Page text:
If I told you that a student returned a lost wallet to the office or a foster mom drove her foster child to his 6:00 am hockey practice, what would think of these acts?
Your first reaction may be something that reflects approval. These sound like people who are doing good things for others; however, do any of these statements provide the people’s motivation for doing what they are doing?
And do you care?
What if I told you the student only returned the wallet because he figured out the reward was worth more than the contents of the wallet, or that the foster mom was only driving the foster child to hockey practice because she got paid mileage?
When you are privy to these individual’s motivations, does this change your impression of their actions? In each situation, these people are doing what seems like good things; however, we all know that people can do the right thing for the wrong reasons.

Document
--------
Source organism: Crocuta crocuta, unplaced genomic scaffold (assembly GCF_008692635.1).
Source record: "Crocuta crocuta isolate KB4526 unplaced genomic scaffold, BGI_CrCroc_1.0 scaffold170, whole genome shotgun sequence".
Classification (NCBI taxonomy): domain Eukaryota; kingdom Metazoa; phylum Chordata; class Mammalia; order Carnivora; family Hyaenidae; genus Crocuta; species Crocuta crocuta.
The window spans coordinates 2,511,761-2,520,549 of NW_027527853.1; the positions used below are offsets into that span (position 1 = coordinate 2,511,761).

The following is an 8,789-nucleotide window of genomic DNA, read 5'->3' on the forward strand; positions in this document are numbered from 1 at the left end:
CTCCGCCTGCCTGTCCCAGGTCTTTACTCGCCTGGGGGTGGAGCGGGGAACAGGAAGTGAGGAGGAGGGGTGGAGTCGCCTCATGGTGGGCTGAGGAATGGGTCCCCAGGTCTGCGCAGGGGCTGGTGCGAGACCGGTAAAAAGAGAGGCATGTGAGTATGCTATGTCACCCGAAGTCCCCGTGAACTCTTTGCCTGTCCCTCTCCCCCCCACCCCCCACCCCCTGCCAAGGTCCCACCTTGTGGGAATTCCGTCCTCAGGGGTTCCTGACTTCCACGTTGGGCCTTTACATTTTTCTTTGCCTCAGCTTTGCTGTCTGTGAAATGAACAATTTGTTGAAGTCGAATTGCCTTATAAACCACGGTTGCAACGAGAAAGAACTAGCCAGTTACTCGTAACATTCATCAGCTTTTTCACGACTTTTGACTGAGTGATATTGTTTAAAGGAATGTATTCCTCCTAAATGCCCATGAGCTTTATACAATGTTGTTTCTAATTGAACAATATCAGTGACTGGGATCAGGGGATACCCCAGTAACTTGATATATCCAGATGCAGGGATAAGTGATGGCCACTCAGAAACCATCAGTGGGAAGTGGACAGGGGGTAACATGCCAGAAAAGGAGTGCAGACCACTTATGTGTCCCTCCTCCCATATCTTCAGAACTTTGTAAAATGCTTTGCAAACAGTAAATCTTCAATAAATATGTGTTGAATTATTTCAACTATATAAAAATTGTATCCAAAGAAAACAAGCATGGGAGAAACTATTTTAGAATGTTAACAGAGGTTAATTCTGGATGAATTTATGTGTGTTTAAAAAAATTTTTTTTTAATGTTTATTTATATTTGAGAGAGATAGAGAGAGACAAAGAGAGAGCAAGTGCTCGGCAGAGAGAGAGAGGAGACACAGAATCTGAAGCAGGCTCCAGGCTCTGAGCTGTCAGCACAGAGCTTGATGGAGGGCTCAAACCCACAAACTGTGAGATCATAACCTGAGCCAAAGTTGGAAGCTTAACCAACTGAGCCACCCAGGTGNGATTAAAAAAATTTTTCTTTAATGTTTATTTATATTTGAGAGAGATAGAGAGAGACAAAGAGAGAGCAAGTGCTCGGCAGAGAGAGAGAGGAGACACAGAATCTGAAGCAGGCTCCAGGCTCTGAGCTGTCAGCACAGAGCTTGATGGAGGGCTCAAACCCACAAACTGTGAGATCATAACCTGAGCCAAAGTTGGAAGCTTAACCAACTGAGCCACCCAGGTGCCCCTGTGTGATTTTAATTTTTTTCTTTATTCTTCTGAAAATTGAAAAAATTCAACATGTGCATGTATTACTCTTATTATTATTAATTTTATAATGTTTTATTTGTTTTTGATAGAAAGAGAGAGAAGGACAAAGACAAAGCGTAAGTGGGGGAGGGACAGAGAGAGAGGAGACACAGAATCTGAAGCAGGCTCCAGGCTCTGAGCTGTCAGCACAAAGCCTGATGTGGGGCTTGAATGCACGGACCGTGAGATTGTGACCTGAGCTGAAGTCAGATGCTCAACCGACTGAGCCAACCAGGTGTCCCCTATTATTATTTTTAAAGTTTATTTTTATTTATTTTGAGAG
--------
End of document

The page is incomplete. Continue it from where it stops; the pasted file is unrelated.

If we prescribe to use extrinsic motivators to gain compliance from students, we are really saying that we don’t care why people are doing things; we are willing to manipulate children with rewards, control through seduction, or punishment, control through fear. Despite this argument, some teachers and parents may suggest starting with the extrinsic, and then simply remove it. The idea being that the extrinsic is needed in order to initiate an interest in the student. But this doesn’t translate into anything but the ol’ bait-and-switch, and I think we can all envision the greasy, used-car-salesmen who probably invented this innately disrespectful tactic.
As a professional, I am convinced that the use of extrinsic motivators is morally objectionable, dehumanizing and a form of educational malpractice.